Here is a link to my Thursday column about the seriousness of the 49ers vs. Seahawks. The full column appears below:
This is about the 49ers and the Seahawks. Trust me.
When I was 13, I heard Vazquez and Greenspan were going to fight each other. They didn’t know me. They were the older kids, probably 16. At that time of life, the difference between 13 and 16 is forever.
We all hung out at the playground on Avenue L in Brooklyn, a cement rectangle almost the size of a city block, the whole thing bordered by a chain link fence. The place reminded you of the exercise yard in a prison. We called the playground the Park although it was hardly park-like. It was where we played city games — punch ball, stickball, slap ball, you name them. And one day I heard the big kids talking. Vazquez and Greenspan, two very big teenagers, had a beef.
I did not understand their beef. But it was serious enough to cause talk and the talk included a date. They were going to meet after school tomorrow, meet on the punch ball court in broad daylight and fight.
I felt a thrill that made my insides churn. I talked to no one about the fight. But I thought about it, thought about it constantly during school the next day knowing the fight would happen about 4 o’clock, knowing something important would happen in their world and mine.
I paid no attention in class, visions of Vazquez and Greenspan invading my mind. I ran home after school, dumped my books and hurried to the Park across the street from our apartment — five people, two bedrooms, one bathroom. I waited. I waited alone, talking to no one, not even to my friends. This was about Vazquez and Greenspan, but it also was about me.
From opposing baselines of the punch ball court Vazquez and Greenspan approached each other. In my memory the approach was formalized, two big mean serious 16-year-olds walking in slow motion, their faces angry. There was a crowd of watchers. Vazquez and Greenspan grabbed each other as I gasped, because this was it. It was happening.
Vazquez squeezed his big arm around Greenspan’s neck in a headlock and slammed him down on the concrete and leaped on top of him, just like that, and grabbed Greenspan’s rather golden hair with his right arm and banged the back of his head hard on the hard concrete, banged it so hard I could hear the sound, banged it so hard I felt ill.
Greenspan’s face went red. His mouth opened and a look of confusion and pain and fear and lost pride seized his face as his head banged loud.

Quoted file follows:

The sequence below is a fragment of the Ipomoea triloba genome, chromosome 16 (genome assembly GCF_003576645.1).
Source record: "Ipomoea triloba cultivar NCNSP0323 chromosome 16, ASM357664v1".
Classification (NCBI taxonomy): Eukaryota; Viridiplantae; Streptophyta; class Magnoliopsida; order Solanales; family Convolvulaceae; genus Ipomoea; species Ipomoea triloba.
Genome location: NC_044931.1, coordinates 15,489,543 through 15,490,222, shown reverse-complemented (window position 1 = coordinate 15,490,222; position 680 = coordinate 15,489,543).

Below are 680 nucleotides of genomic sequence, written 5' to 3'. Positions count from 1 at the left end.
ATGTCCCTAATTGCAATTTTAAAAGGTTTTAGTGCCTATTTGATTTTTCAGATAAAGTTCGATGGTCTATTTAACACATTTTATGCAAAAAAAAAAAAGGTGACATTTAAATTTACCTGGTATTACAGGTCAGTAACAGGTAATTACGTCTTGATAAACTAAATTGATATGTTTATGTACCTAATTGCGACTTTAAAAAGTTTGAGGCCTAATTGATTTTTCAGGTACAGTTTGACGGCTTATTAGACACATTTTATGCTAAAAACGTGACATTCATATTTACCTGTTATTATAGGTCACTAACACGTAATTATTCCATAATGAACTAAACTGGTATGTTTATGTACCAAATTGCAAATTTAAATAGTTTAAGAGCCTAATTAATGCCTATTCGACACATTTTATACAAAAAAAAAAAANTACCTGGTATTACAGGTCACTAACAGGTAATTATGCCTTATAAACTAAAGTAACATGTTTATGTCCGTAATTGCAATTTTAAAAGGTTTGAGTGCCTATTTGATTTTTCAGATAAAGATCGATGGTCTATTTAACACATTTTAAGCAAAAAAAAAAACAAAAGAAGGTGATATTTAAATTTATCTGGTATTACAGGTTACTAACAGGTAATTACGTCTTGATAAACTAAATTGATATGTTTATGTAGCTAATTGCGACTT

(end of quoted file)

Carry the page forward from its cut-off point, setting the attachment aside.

And then he yelled, “I give up.” Miraculously — because it was a miracle of decorum — Vazquez didn’t kill him. He stopped the head slamming and got off Greenspan and loomed over him and Greenspan stood up and they looked at each other and something had been decided. Then they walked together to the only building in the Park, a little blockhouse with men’s and women’s bathrooms and, after a while, they came out, each holding a comb, each running the comb through his hair.
And that was the end of it, and all week — this week — images of Vazquez and Greenspan have pierced my consciousness. I don’t know why. But I do know why.
The Niners and Seahawks are meeting on Sunday, walking across that field at ancient, ugly Candlestick Park and, in spite of myself, in spite of being a professional journalist, I feel my insides churn as they churned when I waited in silence by the fence in the Park.
Something will be decided. The 49ers and Seahawks have a blood issue with each other. And I know there will be hitting and knocking down and head slamming. And there will be cries of pain and injuries. Something is at stake for both of them.
The NFC West is not at stake. The Seahawks will win the NFC West. What is at stake is more important. Call it status, status in the world, especially for the 49ers. The 49ers are trying to prove their standing, show that they matter in the NFL, that they are not on the fade, that they can beat a mean, hard-spirited, remorseless team, their rival. The past two tries, they could not. Their very being as the elite 49ers is in question. It takes your breath away. And you know this. When the game is over, however it ends, the world will have changed a little bit. Not only their world or your world will change. The entire world will change because we will know something we don’t know right now.
We will know if the San Francisco 49ers, in the fullness of their talent and glory and pride, are Vazquez the victor or Greenspan the vanquished.
For more on the world of sports in general and the Bay Area in particular, go to the Cohn Zohn at cohn.blogs.pressdemocrat.com. You can reach Staff Columnist Lowell Cohn at email@example.com.